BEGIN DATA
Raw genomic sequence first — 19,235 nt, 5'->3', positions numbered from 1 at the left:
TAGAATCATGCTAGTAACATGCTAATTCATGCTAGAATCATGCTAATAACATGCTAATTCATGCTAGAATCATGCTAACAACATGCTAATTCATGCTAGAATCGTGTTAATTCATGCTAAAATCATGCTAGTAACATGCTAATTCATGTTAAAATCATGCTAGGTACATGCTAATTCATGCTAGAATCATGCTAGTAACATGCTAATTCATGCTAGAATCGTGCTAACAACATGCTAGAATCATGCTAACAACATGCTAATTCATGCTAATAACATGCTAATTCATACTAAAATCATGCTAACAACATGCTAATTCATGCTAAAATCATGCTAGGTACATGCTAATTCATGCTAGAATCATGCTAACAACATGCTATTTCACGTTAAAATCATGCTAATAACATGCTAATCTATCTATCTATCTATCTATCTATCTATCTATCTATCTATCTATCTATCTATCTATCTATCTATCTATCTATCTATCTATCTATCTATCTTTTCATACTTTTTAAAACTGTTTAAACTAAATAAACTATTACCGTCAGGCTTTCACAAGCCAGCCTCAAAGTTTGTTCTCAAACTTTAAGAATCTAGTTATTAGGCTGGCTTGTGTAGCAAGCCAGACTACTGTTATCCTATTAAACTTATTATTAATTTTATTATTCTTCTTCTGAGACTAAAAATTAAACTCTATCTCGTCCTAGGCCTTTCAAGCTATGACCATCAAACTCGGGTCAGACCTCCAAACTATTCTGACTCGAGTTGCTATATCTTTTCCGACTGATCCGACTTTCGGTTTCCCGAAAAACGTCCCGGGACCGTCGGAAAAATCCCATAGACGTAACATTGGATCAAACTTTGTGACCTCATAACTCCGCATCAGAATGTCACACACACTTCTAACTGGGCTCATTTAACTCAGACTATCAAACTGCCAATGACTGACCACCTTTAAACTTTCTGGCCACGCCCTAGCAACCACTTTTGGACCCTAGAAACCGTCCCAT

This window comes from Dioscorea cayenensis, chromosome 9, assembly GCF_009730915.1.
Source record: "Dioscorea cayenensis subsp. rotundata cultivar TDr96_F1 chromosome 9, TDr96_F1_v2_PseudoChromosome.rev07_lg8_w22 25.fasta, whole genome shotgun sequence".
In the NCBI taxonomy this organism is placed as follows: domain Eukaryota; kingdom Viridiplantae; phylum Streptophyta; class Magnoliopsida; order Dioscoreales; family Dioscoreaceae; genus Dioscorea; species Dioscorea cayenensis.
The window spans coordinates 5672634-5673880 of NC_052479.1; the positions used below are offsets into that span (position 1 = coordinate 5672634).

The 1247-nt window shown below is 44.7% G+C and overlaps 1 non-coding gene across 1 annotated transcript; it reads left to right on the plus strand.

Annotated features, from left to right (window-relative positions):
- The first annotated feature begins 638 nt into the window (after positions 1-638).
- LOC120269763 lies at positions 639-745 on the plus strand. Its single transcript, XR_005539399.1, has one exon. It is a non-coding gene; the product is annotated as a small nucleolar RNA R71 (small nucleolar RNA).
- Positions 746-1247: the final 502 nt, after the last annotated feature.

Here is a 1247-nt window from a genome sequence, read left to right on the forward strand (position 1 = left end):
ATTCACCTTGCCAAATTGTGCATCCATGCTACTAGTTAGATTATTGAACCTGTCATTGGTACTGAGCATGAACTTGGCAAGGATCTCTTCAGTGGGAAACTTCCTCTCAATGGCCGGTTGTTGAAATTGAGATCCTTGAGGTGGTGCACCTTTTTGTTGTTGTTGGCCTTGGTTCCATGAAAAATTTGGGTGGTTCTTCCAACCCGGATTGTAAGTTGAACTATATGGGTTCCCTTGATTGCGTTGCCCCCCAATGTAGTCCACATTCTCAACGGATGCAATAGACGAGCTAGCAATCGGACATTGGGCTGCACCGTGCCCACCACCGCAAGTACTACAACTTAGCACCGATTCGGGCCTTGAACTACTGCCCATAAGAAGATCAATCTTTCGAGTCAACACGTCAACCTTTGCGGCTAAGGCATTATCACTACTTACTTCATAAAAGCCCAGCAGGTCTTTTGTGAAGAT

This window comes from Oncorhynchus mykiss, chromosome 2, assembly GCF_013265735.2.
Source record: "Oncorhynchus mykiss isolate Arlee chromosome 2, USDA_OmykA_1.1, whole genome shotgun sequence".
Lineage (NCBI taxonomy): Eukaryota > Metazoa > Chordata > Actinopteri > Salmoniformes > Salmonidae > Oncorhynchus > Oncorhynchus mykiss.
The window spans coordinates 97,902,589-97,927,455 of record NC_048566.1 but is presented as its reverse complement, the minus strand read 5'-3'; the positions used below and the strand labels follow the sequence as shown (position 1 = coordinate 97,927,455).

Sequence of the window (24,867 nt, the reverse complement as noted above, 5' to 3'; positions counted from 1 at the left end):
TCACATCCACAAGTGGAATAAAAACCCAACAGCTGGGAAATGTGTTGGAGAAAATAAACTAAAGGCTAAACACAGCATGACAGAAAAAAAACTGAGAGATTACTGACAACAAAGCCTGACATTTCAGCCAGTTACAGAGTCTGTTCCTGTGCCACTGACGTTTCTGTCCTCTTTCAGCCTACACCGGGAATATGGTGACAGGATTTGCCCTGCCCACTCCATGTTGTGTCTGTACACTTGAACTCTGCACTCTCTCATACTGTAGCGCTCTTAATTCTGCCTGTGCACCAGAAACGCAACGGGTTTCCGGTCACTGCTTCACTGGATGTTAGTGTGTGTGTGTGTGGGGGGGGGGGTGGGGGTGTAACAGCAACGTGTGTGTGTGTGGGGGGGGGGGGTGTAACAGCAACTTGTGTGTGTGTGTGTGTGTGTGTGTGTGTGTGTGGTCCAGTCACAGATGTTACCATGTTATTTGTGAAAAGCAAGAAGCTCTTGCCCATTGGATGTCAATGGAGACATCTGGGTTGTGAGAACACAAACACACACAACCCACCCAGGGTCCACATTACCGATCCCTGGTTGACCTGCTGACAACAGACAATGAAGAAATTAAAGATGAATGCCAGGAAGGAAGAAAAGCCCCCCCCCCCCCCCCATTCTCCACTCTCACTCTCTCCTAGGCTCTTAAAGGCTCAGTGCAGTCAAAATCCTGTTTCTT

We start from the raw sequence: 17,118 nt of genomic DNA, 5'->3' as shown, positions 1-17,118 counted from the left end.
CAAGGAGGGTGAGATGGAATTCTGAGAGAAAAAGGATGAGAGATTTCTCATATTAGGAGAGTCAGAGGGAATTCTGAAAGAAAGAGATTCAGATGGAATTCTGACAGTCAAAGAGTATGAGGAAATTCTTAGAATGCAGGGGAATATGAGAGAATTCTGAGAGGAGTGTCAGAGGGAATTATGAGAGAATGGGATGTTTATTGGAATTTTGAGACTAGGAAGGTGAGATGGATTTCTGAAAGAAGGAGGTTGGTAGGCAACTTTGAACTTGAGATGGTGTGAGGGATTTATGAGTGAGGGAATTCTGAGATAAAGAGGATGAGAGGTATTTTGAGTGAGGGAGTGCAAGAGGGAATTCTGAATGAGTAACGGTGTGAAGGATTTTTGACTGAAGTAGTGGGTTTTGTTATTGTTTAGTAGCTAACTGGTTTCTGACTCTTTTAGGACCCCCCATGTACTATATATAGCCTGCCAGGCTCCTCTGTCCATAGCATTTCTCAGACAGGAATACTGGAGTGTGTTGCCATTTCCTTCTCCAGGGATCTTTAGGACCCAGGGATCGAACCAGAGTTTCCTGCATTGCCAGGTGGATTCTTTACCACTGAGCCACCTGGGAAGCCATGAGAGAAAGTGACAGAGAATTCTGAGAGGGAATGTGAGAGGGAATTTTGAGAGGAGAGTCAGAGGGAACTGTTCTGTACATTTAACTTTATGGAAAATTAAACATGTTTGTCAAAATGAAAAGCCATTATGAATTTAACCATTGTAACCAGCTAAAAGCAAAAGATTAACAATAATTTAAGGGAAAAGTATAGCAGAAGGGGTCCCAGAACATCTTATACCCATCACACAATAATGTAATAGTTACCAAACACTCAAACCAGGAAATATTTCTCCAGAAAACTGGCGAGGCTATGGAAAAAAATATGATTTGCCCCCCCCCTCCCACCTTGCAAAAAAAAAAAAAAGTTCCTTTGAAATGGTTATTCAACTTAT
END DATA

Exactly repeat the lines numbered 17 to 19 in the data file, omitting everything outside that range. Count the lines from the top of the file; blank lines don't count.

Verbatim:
The window spans coordinates 97,902,589-97,927,455 of record NC_048566.1 but is presented as its reverse complement, the minus strand read 5'-3'; the positions used below and the strand labels follow the sequence as shown (position 1 = coordinate 97,927,455).

Sequence of the window (24,867 nt, the reverse complement as noted above, 5' to 3'; positions counted from 1 at the left end):
TCACATCCACAAGTGGAATAAAAACCCAACAGCTGGGAAATGTGTTGGAGAAAATAAACTAAAGGCTAAACACAGCATGACAGAAAAAAAACTGAGAGATTACTGACAACAAAGCCTGACATTTCAGCCAGTTACAGAGTCTGTTCCTGTGCCACTGACGTTTCTGTCCTCTTTCAGCCTACACCGGGAATATGGTGACAGGATTTGCCCTGCCCACTCCATGTTGTGTCTGTACACTTGAACTCTGCACTCTCTCATACTGTAGCGCTCTTAATTCTGCCTGTGCACCAGAAACGCAACGGGTTTCCGGTCACTGCTTCACTGGATGTTAGTGTGTGTGTGTGTGGGGGGGGGGGTGGGGGTGTAACAGCAACGTGTGTGTGTGTGGGGGGGGGGGGTGTAACAGCAACTTGTGTGTGTGTGTGTGTGTGTGTGTGTGTGTGTGGTCCAGTCACAGATGTTACCATGTTATTTGTGAAAAGCAAGAAGCTCTTGCCCATTGGATGTCAATGGAGACATCTGGGTTGTGAGAACACAAACACACACAACCCACCCAGGGTCCACATTACCGATCCCTGGTTGACCTGCTGACAACAGACAATGAAGAAATTAAAGATGAATGCCAGGAAGGAAGAAAAGCCCCCCCCCCCCCCCCATTCTCCACTCTCACTCTCTCCTAGGCTCTTAAAGGCTCAGTGCAGTCAAAATCCTGTTTCTT